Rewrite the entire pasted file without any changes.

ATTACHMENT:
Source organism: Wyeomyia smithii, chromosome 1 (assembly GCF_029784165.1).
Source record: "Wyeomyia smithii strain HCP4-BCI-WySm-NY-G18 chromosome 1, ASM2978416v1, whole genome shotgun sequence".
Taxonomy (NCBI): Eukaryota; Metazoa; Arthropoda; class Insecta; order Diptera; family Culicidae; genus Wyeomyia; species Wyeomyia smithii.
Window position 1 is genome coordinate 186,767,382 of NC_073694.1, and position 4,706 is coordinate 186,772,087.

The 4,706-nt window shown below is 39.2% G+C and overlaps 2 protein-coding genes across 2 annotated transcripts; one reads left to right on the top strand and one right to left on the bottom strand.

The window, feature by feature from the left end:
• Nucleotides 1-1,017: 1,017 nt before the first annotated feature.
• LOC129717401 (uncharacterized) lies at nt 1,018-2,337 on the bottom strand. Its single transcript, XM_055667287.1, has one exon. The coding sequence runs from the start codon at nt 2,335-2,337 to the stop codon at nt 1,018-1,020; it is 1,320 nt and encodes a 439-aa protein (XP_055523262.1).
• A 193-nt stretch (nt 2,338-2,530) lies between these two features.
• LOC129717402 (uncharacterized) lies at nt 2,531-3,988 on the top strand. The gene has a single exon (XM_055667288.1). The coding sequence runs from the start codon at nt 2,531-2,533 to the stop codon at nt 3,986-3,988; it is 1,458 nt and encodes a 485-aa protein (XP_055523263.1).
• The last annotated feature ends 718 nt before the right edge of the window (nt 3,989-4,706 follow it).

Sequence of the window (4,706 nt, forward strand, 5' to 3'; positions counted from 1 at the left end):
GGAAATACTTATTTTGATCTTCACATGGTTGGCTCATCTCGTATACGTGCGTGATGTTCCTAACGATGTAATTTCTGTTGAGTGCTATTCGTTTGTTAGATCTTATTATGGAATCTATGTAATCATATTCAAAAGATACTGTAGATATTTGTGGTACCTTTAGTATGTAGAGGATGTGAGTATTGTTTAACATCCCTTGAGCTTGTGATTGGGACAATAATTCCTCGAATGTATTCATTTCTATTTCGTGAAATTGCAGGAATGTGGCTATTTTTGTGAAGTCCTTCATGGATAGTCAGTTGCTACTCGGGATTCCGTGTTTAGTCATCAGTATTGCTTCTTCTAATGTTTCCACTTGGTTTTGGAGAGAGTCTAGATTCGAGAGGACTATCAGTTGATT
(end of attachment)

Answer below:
Source organism: Wyeomyia smithii, chromosome 1 (assembly GCF_029784165.1).
Source record: "Wyeomyia smithii strain HCP4-BCI-WySm-NY-G18 chromosome 1, ASM2978416v1, whole genome shotgun sequence".
Taxonomy (NCBI): Eukaryota; Metazoa; Arthropoda; class Insecta; order Diptera; family Culicidae; genus Wyeomyia; species Wyeomyia smithii.
Window position 1 is genome coordinate 186,767,382 of NC_073694.1, and position 4,706 is coordinate 186,772,087.

The 4,706-nt window shown below is 39.2% G+C and overlaps 2 protein-coding genes across 2 annotated transcripts; one reads left to right on the top strand and one right to left on the bottom strand.

The window, feature by feature from the left end:
• Nucleotides 1-1,017: 1,017 nt before the first annotated feature.
• LOC129717401 (uncharacterized) lies at nt 1,018-2,337 on the bottom strand. Its single transcript, XM_055667287.1, has one exon. The coding sequence runs from the start codon at nt 2,335-2,337 to the stop codon at nt 1,018-1,020; it is 1,320 nt and encodes a 439-aa protein (XP_055523262.1).
• A 193-nt stretch (nt 2,338-2,530) lies between these two features.
• LOC129717402 (uncharacterized) lies at nt 2,531-3,988 on the top strand. The gene has a single exon (XM_055667288.1). The coding sequence runs from the start codon at nt 2,531-2,533 to the stop codon at nt 3,986-3,988; it is 1,458 nt and encodes a 485-aa protein (XP_055523263.1).
• The last annotated feature ends 718 nt before the right edge of the window (nt 3,989-4,706 follow it).

Sequence of the window (4,706 nt, forward strand, 5' to 3'; positions counted from 1 at the left end):
GGAAATACTTATTTTGATCTTCACATGGTTGGCTCATCTCGTATACGTGCGTGATGTTCCTAACGATGTAATTTCTGTTGAGTGCTATTCGTTTGTTAGATCTTATTATGGAATCTATGTAATCATATTCAAAAGATACTGTAGATATTTGTGGTACCTTTAGTATGTAGAGGATGTGAGTATTGTTTAACATCCCTTGAGCTTGTGATTGGGACAATAATTCCTCGAATGTATTCATTTCTATTTCGTGAAATTGCAGGAATGTGGCTATTTTTGTGAAGTCCTTCATGGATAGTCAGTTGCTACTCGGGATTCCGTGTTTAGTCATCAGTATTGCTTCTTCTAATGTTTCCACTTGGTTTTGGAGAGAGTCTAGATTCGAGAGGACTATCAGTTGATT